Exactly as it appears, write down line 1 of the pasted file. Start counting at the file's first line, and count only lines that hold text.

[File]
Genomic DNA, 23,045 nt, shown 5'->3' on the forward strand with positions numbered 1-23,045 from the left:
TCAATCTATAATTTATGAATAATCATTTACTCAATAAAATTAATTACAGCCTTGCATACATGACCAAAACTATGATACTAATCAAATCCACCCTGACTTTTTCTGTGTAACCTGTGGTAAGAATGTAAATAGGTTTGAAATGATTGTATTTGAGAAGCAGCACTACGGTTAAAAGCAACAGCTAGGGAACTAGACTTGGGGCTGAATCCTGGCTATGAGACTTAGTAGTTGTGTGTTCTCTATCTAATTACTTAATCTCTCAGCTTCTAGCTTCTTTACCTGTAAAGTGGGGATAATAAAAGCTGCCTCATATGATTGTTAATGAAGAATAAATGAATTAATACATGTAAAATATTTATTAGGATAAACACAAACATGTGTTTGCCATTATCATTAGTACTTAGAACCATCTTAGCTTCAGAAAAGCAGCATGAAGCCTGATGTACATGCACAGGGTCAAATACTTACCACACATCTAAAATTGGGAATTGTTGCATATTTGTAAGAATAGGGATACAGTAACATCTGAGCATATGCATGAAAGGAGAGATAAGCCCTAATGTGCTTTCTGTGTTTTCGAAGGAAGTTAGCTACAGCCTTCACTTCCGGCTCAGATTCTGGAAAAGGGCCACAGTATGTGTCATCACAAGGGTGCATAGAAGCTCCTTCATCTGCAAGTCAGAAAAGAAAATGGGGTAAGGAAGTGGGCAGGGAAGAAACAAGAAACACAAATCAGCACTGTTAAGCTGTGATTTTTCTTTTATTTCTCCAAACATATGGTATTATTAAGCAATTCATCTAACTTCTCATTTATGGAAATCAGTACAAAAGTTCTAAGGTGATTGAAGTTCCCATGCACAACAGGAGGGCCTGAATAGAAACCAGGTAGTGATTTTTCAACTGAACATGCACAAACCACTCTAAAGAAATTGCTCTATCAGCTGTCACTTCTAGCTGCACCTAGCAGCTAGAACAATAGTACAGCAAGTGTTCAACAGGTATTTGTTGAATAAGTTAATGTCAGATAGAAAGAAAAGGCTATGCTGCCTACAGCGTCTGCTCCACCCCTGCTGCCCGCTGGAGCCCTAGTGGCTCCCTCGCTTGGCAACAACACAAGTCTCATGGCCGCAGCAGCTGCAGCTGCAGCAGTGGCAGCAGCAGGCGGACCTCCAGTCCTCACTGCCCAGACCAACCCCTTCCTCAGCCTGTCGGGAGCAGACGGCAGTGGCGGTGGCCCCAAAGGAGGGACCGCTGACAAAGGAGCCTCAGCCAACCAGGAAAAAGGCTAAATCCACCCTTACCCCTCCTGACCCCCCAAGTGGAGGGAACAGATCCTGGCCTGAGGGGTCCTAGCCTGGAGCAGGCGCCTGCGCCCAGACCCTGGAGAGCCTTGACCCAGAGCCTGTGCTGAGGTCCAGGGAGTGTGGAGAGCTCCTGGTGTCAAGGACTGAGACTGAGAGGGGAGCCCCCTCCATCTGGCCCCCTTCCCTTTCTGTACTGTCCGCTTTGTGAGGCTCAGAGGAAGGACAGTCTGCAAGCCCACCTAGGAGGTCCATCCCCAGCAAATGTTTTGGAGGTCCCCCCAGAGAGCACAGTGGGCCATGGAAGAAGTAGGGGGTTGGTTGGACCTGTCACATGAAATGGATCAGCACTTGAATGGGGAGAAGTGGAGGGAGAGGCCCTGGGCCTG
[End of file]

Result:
Genomic DNA, 23,045 nt, shown 5'->3' on the forward strand with positions numbered 1-23,045 from the left: